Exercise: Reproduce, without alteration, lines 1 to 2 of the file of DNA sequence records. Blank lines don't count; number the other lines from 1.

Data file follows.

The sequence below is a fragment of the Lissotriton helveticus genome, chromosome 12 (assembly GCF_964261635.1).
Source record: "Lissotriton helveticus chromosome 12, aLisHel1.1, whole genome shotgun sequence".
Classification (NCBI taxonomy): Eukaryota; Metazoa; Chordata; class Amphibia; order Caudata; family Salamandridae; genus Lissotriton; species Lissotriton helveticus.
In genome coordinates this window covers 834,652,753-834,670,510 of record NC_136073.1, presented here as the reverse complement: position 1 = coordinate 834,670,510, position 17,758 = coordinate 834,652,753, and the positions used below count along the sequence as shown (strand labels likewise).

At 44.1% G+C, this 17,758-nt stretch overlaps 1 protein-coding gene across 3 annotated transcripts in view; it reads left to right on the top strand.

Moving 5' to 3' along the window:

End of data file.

The sequence below is a fragment of the Lissotriton helveticus genome, chromosome 12 (assembly GCF_964261635.1).
Source record: "Lissotriton helveticus chromosome 12, aLisHel1.1, whole genome shotgun sequence".